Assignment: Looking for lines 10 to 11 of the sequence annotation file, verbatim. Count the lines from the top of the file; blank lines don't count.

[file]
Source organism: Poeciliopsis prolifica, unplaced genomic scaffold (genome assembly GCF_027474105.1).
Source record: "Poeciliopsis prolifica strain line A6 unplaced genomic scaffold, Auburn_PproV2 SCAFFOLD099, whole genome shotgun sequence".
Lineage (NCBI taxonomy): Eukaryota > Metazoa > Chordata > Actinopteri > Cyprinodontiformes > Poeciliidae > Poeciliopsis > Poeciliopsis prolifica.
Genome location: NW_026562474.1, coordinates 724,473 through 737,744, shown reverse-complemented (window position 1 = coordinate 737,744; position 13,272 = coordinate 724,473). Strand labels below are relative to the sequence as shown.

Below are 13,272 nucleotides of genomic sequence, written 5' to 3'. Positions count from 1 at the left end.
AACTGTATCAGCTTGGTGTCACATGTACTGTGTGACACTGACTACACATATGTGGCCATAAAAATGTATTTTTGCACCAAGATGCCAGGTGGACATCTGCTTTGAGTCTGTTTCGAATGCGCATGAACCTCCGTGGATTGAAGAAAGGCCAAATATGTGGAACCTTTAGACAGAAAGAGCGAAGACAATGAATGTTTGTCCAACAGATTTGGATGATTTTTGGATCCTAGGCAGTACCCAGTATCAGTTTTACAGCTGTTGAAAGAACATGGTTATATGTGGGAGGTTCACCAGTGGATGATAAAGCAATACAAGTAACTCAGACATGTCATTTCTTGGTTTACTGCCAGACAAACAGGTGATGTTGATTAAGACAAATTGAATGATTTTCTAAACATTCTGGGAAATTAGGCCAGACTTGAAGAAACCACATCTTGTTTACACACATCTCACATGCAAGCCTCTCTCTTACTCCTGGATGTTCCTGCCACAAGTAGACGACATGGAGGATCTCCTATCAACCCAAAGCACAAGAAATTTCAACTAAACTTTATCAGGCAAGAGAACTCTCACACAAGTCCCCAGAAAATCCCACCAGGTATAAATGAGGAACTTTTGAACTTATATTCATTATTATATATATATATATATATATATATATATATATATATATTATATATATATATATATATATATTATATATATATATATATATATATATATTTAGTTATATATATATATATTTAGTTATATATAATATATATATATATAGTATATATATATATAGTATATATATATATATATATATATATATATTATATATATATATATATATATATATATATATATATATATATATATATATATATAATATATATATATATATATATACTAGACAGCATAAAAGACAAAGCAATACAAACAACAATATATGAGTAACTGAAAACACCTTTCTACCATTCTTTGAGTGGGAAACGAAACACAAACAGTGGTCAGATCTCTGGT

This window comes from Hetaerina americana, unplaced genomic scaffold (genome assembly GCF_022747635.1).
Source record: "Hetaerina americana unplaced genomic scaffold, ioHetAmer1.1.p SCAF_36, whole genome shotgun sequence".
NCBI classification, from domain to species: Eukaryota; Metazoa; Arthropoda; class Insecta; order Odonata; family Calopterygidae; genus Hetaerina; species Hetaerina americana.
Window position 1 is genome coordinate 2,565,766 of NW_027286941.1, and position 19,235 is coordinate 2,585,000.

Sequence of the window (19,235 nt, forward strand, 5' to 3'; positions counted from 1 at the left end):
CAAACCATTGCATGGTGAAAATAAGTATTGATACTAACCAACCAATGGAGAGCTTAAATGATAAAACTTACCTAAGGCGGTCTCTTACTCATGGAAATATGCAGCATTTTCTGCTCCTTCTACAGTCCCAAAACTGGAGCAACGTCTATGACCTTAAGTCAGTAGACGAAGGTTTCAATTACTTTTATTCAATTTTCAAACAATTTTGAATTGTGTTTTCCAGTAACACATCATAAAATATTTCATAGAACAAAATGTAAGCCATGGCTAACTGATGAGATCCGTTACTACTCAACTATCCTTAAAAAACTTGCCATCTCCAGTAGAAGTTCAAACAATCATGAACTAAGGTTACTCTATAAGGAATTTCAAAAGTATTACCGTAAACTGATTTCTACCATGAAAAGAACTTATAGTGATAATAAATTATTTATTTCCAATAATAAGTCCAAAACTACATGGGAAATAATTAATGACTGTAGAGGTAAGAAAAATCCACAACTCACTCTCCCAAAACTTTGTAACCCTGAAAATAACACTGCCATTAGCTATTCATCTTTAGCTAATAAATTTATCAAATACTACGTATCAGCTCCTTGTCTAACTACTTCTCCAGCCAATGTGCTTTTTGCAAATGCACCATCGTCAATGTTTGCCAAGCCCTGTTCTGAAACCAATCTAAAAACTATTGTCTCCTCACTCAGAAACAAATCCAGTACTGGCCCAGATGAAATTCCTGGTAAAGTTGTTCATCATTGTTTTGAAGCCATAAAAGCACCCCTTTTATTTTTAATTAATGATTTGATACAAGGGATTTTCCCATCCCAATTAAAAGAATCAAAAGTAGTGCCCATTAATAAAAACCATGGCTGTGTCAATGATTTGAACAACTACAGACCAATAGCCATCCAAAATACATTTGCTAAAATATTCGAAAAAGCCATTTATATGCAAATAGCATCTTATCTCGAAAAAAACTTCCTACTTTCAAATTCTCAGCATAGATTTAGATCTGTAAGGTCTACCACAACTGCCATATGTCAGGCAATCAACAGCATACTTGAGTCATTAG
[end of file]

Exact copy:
Window position 1 is genome coordinate 2,565,766 of NW_027286941.1, and position 19,235 is coordinate 2,585,000.

Sequence of the window (19,235 nt, forward strand, 5' to 3'; positions counted from 1 at the left end):